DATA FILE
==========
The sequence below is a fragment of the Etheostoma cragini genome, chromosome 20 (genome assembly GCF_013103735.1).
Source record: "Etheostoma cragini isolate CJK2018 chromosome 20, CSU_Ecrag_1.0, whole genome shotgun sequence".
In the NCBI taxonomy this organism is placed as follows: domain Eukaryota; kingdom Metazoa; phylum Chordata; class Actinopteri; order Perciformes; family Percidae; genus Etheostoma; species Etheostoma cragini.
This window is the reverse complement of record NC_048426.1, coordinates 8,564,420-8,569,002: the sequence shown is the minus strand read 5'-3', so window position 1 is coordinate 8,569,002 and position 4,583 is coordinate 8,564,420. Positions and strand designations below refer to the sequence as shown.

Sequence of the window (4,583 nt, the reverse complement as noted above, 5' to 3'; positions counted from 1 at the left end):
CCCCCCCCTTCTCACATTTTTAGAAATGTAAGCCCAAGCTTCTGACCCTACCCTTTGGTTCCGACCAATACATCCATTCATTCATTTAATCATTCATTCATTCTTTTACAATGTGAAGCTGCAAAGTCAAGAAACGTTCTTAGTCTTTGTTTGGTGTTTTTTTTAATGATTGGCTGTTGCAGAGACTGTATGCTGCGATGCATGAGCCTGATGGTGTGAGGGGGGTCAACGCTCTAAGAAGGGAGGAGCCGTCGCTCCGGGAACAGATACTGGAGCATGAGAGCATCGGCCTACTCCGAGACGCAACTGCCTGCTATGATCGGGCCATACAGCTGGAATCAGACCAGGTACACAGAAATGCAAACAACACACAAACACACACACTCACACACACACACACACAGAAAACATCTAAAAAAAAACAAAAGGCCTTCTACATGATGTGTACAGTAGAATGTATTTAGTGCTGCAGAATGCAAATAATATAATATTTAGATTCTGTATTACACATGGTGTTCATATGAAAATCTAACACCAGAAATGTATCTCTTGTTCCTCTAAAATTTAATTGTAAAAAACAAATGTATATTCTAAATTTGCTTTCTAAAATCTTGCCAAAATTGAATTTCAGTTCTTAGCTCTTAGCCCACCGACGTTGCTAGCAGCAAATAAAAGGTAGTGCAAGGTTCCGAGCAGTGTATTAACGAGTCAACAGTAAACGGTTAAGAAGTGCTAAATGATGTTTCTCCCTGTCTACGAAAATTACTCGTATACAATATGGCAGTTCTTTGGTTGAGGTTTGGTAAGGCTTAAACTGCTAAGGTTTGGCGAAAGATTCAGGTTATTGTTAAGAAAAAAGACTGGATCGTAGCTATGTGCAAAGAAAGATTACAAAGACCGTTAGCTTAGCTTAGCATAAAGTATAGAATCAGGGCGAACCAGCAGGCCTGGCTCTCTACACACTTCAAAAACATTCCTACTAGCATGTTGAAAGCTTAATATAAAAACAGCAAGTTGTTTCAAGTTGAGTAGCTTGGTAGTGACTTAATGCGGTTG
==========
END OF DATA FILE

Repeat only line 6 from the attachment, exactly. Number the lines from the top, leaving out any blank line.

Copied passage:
CCCCCCCCTTCTCACATTTTTAGAAATGTAAGCCCAAGCTTCTGACCCTACCCTTTGGTTCCGACCAATACATCCATTCATTCATTTAATCATTCATTCATTCTTTTACAATGTGAAGCTGCAAAGTCAAGAAACGTTCTTAGTCTTTGTTTGGTGTTTTTTTTAATGATTGGCTGTTGCAGAGACTGTATGCTGCGATGCATGAGCCTGATGGTGTGAGGGGGGTCAACGCTCTAAGAAGGGAGGAGCCGTCGCTCCGGGAACAGATACTGGAGCATGAGAGCATCGGCCTACTCCGAGACGCAACTGCCTGCTATGATCGGGCCATACAGCTGGAATCAGACCAGGTACACAGAAATGCAAACAACACACAAACACACACACTCACACACACACACACACAGAAAACATCTAAAAAAAAACAAAAGGCCTTCTACATGATGTGTACAGTAGAATGTATTTAGTGCTGCAGAATGCAAATAATATAATATTTAGATTCTGTATTACACATGGTGTTCATATGAAAATCTAACACCAGAAATGTATCTCTTGTTCCTCTAAAATTTAATTGTAAAAAACAAATGTATATTCTAAATTTGCTTTCTAAAATCTTGCCAAAATTGAATTTCAGTTCTTAGCTCTTAGCCCACCGACGTTGCTAGCAGCAAATAAAAGGTAGTGCAAGGTTCCGAGCAGTGTATTAACGAGTCAACAGTAAACGGTTAAGAAGTGCTAAATGATGTTTCTCCCTGTCTACGAAAATTACTCGTATACAATATGGCAGTTCTTTGGTTGAGGTTTGGTAAGGCTTAAACTGCTAAGGTTTGGCGAAAGATTCAGGTTATTGTTAAGAAAAAAGACTGGATCGTAGCTATGTGCAAAGAAAGATTACAAAGACCGTTAGCTTAGCTTAGCATAAAGTATAGAATCAGGGCGAACCAGCAGGCCTGGCTCTCTACACACTTCAAAAACATTCCTACTAGCATGTTGAAAGCTTAATATAAAAACAGCAAGTTGTTTCAAGTTGAGTAGCTTGGTAGTGACTTAATGCGGTTG